The Heritage Council of Victoria has strengthened protection of Melbourne’s iconic Flinders Street Railway Station by expanding the area covered by the Registration of the site.
As well as the main station building and platforms, the Victorian Heritage Register now recognises Campbell Arcade, Platform 14 and the Flinders Street Station Mural.
The revised extent of Registration gazetted on 9 July was approved by the Heritage Council on 30 June.
Recommended by the Executive Director of Heritage Victoria, the changes ensure all significant fabric and surviving examples of early engineering and early materials are included in the registration which recognises the place is of state significance.
Early materials include extensive use of pressed metalwork inside and out – believed to be the most extensive use in a public building in Victoria.
Other features now protected include the Copper domes, leadlight and stained glass, original Edwardian Majolica wall tiles in the subways and at the Degraves St entrance. and open truss verandahs with circular steel brackets on the platforms and canopies over the external areas of the Station.
Features which reflect early engineering achievements include signal bridges and an overhead structure which are likely to date from the electrification of the railways in 1911-23, steel columns and bluestone piers beneath Swanston Street and the buckle plate, corrugated galvanised steel roofs and granite spoon drains in the Elizabeth Street and Central/Degraves Street subways.
Other quirky reminders are the money safe on platform 14, the Parcels Yard weigh bridge by the Australasian Scale Company, the Träegerwellblech system of floor and ceiling construction and he Parcels Yard and Dock (formerly known as the Milk Dock).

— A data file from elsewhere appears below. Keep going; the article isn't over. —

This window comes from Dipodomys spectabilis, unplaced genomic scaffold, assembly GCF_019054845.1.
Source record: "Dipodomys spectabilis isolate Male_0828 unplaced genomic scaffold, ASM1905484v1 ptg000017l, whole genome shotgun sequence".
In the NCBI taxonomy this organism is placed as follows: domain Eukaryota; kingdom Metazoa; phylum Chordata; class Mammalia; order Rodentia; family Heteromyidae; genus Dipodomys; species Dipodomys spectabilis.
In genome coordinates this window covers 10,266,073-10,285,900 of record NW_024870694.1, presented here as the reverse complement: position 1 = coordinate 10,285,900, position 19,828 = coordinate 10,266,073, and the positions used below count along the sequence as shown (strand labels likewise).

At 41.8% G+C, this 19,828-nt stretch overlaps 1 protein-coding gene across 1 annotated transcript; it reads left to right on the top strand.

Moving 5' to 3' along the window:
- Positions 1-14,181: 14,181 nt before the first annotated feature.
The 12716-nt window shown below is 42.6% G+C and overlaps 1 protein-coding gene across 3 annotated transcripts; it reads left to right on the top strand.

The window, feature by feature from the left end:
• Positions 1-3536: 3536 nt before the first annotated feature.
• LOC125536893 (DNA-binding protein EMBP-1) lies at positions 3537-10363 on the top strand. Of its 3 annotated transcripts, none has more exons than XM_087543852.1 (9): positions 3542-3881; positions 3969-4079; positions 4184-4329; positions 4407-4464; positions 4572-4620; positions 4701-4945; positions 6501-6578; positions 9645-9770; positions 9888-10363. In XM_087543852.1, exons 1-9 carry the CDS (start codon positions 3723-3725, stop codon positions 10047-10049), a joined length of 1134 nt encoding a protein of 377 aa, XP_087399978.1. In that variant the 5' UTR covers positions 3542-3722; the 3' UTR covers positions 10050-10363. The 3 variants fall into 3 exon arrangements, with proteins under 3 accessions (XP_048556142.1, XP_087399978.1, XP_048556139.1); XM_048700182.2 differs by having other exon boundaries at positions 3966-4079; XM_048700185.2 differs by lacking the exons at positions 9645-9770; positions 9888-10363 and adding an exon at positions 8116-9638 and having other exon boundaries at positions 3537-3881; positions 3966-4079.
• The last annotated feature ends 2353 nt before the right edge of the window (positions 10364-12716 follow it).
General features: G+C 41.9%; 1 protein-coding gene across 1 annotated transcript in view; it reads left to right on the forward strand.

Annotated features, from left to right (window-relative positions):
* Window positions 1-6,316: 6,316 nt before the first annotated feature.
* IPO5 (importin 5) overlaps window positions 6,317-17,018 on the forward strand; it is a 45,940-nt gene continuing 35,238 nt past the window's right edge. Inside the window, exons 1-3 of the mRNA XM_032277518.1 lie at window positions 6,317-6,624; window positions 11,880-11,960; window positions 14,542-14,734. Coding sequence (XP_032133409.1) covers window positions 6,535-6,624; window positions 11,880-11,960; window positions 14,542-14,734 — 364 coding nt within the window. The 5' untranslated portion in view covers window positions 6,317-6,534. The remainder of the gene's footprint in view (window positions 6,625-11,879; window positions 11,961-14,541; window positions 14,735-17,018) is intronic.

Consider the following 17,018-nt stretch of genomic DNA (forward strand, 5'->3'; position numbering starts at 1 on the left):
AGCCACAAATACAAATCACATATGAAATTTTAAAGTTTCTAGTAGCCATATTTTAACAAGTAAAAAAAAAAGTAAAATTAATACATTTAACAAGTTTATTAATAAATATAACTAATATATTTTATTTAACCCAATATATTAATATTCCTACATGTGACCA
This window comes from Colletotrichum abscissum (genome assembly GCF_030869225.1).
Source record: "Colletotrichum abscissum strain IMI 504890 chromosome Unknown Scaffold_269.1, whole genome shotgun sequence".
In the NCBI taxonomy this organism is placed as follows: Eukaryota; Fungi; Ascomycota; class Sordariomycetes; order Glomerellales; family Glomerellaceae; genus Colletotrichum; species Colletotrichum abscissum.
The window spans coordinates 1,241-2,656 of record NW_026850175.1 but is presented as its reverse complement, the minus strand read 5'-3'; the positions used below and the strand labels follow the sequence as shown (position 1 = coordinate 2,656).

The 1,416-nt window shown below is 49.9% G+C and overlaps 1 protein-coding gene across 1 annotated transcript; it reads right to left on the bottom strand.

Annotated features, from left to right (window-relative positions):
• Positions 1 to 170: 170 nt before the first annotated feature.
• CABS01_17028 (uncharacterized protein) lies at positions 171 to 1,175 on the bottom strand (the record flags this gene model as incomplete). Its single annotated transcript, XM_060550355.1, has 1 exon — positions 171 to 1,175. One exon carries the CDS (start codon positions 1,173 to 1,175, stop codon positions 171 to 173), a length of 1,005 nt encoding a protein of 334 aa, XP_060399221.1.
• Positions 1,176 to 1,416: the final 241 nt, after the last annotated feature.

The Flinders Street Station Mural, a mosaic and painted cement mural by Mirka Mora, is an outstanding example of Mora’s playful and sensuous iconography that is beloved by many Melbournians.
Campbell Arcade which was the first major public infrastructure to be built in the city following WWII and is a rare and substantial example of late Art Deco design. If features salmon pink wall tiles, pink and black terrazzo floor, polished black granite columns and chromed steel.
Platform 14 (the eastward extension of Platform 1) is the last remainder of the long standing connection between the Flinders Street Railway Station Complex and the former Princes Bridge Station.
Land to the east of Swanston Street, where structures had been removed in 1996 under permits for the Federation Square development. Federation Square were removed from the registration.
The added protection, coupled with the recent Government announcement regarding a $100 m investment in the maintenance and conservation of the station, will ensure the future of the iconic station.
Read about Flinders Street and other recent Registration Decisions.